Friday, August 07, 2015
Licence to Kill (1989) | Villains
Like everything else in Licence to Kill, Sanchez is intentionally unconventional for a Bond film. He wouldn't ordinarily even be in Bond's league. He's not trying to take over the world or anything; he's the kind of guy who ought to be fighting Arnold Schwarzenneger or the A-Team. But because Bond's been de-powered in Licence, Sanchez is a tougher threat.
Robert Davi was typecast in these kinds of roles in the '80s, but I like him a lot. Sanchez is abominable in most ways, but he can be charming too. His downfall is the result of a defect in his character - that he's over-emotional and impulsive - which is as it should be. Bond ultimately gets to him just by finding his buttons and pushing them over and over again.
Not a complaint about the character, but another ding against the movie is the stinger missile plot. It's tacked on to give Pam something extra to do and provide a prop for the finale, but it doesn't have anything to do with the main story and the stakes around it aren't very high.
Sanchez' chief henchman is Dario, played by Benicio Del Toro. I'm hot and cold on Del Toro in general, but Licence is one of the movies where I really like him. He doesn't have to do much more than look terrifying and he does that well. He's not fleshed out enough to crack my Top Ten Henchmen, but I sort of don't want him to be. He's not one of the greats, but he's perfectly effective at what he's supposed to be doing.
Sanchez' organization is way more detailed than we usually see in a Bond movie. As I was compiling my list of Licence's henchmen, I realized how many underlings Sanchez has that not only have speaking parts, but are also integral to his business. There's the accountant Truman-Lodge and the head of security Heller, but also government agents like Ed Killifer and President Lopez who are in Sanchez' pocket. I'm not going to comment on all of them individually though.
One who does deserve a closer look is Milton Krest, partly because he's a Fleming character who was repurposed for Licence. The movie version doesn't have much in common with the book version though except that they're both slimy boat-owners who hunt for ocean animals. And Movie Krest is super slimy. Anthony Zerbe does a great job with him. His connection to Sanchez makes him blustery and brave around most people, but he's also clearly frightened of his boss. I love Krest's conversations with Lupe where she knows how to use Krest's fear against him. And I especially love Zerbe's performance when Sanchez interrogates him about the missing money. Krest has a drink in his hand and Zerbe plays him just slightly sloshed, hinting at other character flaws that are never explicitly stated.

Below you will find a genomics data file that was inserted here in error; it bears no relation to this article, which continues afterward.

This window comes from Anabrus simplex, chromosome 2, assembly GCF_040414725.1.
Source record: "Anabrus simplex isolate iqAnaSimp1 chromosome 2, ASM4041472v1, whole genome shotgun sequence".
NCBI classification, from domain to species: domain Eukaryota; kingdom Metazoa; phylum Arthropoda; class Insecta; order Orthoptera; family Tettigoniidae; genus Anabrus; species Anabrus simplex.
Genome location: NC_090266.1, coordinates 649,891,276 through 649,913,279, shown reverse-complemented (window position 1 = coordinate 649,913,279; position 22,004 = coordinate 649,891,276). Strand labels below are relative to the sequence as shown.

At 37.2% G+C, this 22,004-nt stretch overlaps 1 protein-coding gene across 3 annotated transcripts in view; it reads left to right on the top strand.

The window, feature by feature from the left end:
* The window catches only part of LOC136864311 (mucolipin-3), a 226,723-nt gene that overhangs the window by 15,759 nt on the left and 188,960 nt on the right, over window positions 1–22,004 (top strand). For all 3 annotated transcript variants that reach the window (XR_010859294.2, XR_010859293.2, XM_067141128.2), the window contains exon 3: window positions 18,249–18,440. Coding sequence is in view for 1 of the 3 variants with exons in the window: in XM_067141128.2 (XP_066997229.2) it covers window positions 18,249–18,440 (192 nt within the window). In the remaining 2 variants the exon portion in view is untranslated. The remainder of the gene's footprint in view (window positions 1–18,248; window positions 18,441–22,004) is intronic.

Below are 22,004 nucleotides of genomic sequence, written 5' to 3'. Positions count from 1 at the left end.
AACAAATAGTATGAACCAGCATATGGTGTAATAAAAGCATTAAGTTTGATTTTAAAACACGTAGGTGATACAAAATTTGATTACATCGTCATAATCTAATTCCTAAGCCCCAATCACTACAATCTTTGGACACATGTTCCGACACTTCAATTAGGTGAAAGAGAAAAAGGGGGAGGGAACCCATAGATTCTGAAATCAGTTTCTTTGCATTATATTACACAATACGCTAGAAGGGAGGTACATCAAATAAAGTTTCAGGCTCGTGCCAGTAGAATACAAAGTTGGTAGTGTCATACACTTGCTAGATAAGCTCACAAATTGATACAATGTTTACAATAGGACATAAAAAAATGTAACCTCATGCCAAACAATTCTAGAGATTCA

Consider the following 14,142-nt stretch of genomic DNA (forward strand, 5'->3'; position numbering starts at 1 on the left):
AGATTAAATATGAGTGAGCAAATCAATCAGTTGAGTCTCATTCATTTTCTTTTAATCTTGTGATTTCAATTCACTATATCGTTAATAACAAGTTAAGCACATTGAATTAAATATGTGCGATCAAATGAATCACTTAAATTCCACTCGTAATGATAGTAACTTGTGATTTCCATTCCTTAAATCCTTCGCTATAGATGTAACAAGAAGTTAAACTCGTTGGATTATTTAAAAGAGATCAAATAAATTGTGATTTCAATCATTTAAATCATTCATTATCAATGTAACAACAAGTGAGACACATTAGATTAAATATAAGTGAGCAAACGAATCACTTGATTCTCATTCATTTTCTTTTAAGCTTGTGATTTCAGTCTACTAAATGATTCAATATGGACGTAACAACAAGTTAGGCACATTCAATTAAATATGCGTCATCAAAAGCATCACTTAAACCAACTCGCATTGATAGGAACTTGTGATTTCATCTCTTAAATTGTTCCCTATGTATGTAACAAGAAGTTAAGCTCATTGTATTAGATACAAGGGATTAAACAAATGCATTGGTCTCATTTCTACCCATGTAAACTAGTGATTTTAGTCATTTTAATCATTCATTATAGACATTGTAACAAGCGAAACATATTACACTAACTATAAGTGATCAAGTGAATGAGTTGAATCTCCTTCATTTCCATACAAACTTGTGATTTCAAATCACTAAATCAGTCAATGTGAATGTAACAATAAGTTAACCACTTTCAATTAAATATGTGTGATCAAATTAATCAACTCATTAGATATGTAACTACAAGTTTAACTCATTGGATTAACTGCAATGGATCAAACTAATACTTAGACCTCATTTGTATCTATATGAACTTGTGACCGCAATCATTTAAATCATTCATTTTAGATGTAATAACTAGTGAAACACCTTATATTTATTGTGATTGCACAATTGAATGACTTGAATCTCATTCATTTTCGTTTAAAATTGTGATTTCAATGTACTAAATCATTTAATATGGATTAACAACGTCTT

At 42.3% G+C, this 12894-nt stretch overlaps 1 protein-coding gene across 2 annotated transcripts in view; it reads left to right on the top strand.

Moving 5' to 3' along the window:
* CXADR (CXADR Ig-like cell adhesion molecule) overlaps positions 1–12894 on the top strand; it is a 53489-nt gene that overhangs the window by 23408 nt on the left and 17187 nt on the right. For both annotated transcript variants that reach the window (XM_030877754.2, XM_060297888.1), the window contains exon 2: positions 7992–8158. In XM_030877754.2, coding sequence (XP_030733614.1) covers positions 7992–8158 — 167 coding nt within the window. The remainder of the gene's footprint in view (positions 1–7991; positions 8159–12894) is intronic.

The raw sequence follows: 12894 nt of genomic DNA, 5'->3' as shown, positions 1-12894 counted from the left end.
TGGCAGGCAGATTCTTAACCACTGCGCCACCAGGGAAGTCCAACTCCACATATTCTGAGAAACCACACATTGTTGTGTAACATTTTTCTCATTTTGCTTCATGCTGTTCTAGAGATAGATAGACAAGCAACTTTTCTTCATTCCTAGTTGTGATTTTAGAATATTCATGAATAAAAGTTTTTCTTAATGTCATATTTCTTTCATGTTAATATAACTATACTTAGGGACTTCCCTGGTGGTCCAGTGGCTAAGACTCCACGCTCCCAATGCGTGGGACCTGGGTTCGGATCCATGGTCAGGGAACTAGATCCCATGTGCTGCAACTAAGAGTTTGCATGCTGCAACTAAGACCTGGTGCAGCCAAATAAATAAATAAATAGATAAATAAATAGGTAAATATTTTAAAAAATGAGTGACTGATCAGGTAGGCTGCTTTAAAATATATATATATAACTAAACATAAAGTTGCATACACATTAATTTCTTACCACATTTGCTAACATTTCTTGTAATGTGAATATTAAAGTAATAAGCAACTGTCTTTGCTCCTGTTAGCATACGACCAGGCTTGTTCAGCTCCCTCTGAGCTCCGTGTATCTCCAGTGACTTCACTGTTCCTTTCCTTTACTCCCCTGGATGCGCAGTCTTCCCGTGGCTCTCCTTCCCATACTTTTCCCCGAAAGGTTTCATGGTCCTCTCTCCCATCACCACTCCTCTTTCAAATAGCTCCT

Also not exactly a henchman, but in need of mention of Wayne Newton as Professor Joe. He makes no sense to Sanchez' operation, but Newton is so funny and awesomely cheesy that it just doesn't matter. I love every second he's on screen. Bless his heart.
Top Ten Villains
1. Auric Goldfinger (Goldfinger)
2. Ernst Stavro Blofeld (Never Say Never Again)
3. Ernst Stavro Blofeld (From Russia With Love and Thunderball)
4. Ernst Stavro Blofeld (On Her Majesty's Secret Service)
5. Maximilian Largo (Never Say Never Again)
6. Francisco Scaramanga (The Man with the Golden Gun)
7. Dr. Kananga (Live and Let Die)
8. Doctor No (Dr. No)
9. General Gogol (For Your Eyes Only)
10. Karl Stromberg (The Spy Who Loved Me)
Top Ten Henchmen
1. Baron Samedi (Live and Let Die)
2. Fiona Volpe (Thunderball)
3. Grant (From Russia with Love)
4. Nick Nack (The Man with the Golden Gun)
5. Gobinda (Octopussy)
6. May Day (A View to a Kill)
7. Jaws (The Spy Who Loved Me and Moonraker)
8. Naomi (The Spy Who Loved Me)
9. Oddjob (Goldfinger)
10. Necros (The Living Daylights)
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